“I feel like everyone tries to do something different, but everyone ends up doing the same thing.” When Richard spoke these words in Alex Garland’s novel The Beach, and in the film adaptation of a young Leonardo DiCaprio 22 years ago, no one realized how prophetic they were.
The protagonist of the novel spoke of the trap that backpackers like him fall into when traveling in Thailand: they all visit the same places, from Khao San Road in Bangkok and the 46-meter reclining golden Buddha in the temple of Wat Pho to full moon parties in Ko Samui. He decides to do “something different”, and thus begins a journey to find a secret idyllic island. Little did the filmmakers realize they were about to add the place to the tourist wish list and watch its popularity explode.
The film location for the fictional limestone-rimmed paradise that Richard discovers was an island called Phi Phi Leh. Until Hollywood came along, few people knew about it, let alone visited it. But after the success of the movie, it became the island that all day trippers wanted to visit, and as many as 6,000 tourists a day flocked to it from resorts like Phuket, Krabi, and Ko Phi Phi.
“We just weren’t prepared for so many tourists,” my guide Suree Pongnopparat Ka said as we cruised by longtail boat to the island from Zeavola Resort, seven miles north on Ko Phi Phi. “The whole bay was constantly full of speedboats, and you couldn’t even see the sand on the beach, there were so many people.”
In 2018, faced with the accumulation of piles of garbage, the disappearance of wildlife (on land and in the water), and dead coral (about 90% estimated to have been destroyed due to stray boat anchors, unintentional swimmers and chemicals in her sunscreen), the Thai authorities decided to act.
Despite opposition from local tour operators (in 2018, the location was estimated to generate around 400 million baht (£9.5 million) in revenue per year), authorities closed the beach, initially for a four month period. Working with conservationists and environmentalists, they extended this for another year. And just as the bay was rumored to finally reopen, Covid hit, meaning it was closed to tourists for almost four years in total.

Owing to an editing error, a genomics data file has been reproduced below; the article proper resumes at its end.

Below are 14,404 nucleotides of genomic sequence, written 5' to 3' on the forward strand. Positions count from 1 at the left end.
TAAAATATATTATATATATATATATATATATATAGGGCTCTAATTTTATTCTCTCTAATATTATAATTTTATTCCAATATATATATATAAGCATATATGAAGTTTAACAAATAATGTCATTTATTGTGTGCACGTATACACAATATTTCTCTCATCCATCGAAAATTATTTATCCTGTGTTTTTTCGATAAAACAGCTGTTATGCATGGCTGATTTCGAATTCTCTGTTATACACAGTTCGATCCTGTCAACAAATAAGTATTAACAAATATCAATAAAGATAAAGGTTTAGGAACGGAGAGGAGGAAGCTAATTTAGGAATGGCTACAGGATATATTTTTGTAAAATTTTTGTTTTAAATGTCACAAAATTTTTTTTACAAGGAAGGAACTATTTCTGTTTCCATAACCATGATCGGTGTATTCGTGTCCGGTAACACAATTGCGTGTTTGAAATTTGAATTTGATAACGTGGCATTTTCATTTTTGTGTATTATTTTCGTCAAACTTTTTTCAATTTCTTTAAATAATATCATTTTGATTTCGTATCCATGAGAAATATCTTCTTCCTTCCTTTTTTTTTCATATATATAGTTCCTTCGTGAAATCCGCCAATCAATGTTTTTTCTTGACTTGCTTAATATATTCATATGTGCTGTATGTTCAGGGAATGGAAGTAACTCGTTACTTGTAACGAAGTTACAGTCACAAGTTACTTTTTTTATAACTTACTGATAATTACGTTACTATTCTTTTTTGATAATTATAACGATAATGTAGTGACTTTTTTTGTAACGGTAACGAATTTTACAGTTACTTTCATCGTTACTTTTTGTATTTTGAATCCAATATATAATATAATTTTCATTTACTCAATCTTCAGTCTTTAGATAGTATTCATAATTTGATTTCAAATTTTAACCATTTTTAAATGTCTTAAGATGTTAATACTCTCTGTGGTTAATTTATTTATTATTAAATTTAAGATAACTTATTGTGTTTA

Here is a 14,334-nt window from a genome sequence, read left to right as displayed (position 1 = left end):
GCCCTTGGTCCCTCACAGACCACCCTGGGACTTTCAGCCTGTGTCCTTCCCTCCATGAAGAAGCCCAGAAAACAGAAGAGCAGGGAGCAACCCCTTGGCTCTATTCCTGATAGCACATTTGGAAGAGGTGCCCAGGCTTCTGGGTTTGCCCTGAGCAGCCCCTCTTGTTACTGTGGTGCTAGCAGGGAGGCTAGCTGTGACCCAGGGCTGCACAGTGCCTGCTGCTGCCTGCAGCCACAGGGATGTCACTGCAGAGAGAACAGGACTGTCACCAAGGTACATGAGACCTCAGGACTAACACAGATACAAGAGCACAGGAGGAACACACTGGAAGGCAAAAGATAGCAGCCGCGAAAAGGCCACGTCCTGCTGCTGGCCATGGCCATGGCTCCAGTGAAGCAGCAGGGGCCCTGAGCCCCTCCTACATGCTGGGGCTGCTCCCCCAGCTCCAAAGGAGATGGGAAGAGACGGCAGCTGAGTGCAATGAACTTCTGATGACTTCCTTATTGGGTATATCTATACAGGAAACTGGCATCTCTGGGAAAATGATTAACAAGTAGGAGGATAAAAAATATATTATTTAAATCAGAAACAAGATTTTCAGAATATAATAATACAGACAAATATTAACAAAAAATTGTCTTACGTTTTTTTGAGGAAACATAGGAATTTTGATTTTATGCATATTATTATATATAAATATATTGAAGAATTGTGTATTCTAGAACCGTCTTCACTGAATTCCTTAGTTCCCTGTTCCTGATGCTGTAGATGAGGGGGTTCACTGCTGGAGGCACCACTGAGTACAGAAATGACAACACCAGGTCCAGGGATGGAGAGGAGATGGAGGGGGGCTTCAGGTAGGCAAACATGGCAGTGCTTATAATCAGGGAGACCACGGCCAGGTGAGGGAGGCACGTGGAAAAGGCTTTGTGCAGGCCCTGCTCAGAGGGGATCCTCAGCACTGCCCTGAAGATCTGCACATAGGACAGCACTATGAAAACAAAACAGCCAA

“The pandemic restrictions actually came at a good time for the bay,” said Siriwat Suebsai, a forestry technical officer overseeing the reopening of the beach. We meet at the island’s new floating dock at Loh Sama Bay, on the opposite side of the island from the famous Maya Bay beach. “It gave time for further recovery – not having anyone here made a big difference.”
Less than six months after the beach closed, blacktip reef sharks, which had previously used the protected cove as a breeding ground, began to return in modest numbers; now, after several years without disturbances, there are hundreds again. Conservationists had time and space to repair and plant nearly 30,000 coral fragments, which have already flourished and attract myriad reef fish; and a rare Puu Kai crab (not seen for over 10 years) has even paid a visit to the bay.
Human visitors, however, do not have the same freedom of movement as before. The first change is the pier: not only is it far from Maya Bay, but only eight boats can dock at a time and they can’t stay for more than an hour. Now it’s also essential to book a one-hour time slot on an app or through a tour operator (it’s open from 10am to 4pm). They can’t visit more than 375 people at a time, which is still a lot, but authorities say it’s sustainable.
Leaving the boat, we walk along newly constructed walkways between two towering rocks, past a visitor information booth, and into thick jungle.
“We built the boardwalk to keep people away from the vegetation, which had been badly destroyed,” Siriwat said.
Before, there would have been no build-up to spy the mythical sands of Maya Bay, just an impolite speedboat rush to the sand. Thanks to this new path, I felt as if I had stepped into the pages of the book, following in Richard’s footsteps. The anticipation was palpable, and while other people were also walking there, they were not the crowds he had seen in the pre-2018 photographs.
I finally emerged through palm trees into a clearing and… a huge sign with a list of rules to follow: no littering, no drones, no boats, and most importantly, no swimming.
However, one woman was desperate to post a photo of herself in the water on social media. But with a high-pitched whistle, Siriwat’s team sprang into action and, embarrassed, the woman climbed out of the water and back onto the sand. I asked Siriwat how the tourists had adapted to the new rules.
“In the old days we focused so much on increasing tourism that we forgot what was important,” he said. “We have to protect these areas. Now that we’ve learned that lesson and made changes, it’s important that we continue on the same path no matter what. We have gone back to basics and put nature first. And if nature is good, tourists will come anyway.”
I looked out over the beach, its sand as soft and white as flour, its fortress of limestone towers covered in vegetation so green it looked like it had already been put through an Instagram filter, and I couldn’t help but agree.
I walked further, leaving my guides behind, and in five minutes I had left all the other tourists as well. Even on this, the most visited beach in Thailand, it seemed that I could, at least for about 40 minutes, enjoy my own little piece of paradise.
At the end of the film, Richard reflects, “Of course, you can never forget what you’ve done. But we adapt. We continue, “Hopefully here at Maya Bay, with these lessons learned and new initiatives underway, his words will once again prove prophetic.
The trip was provided by the Tourism Authority of Thailand.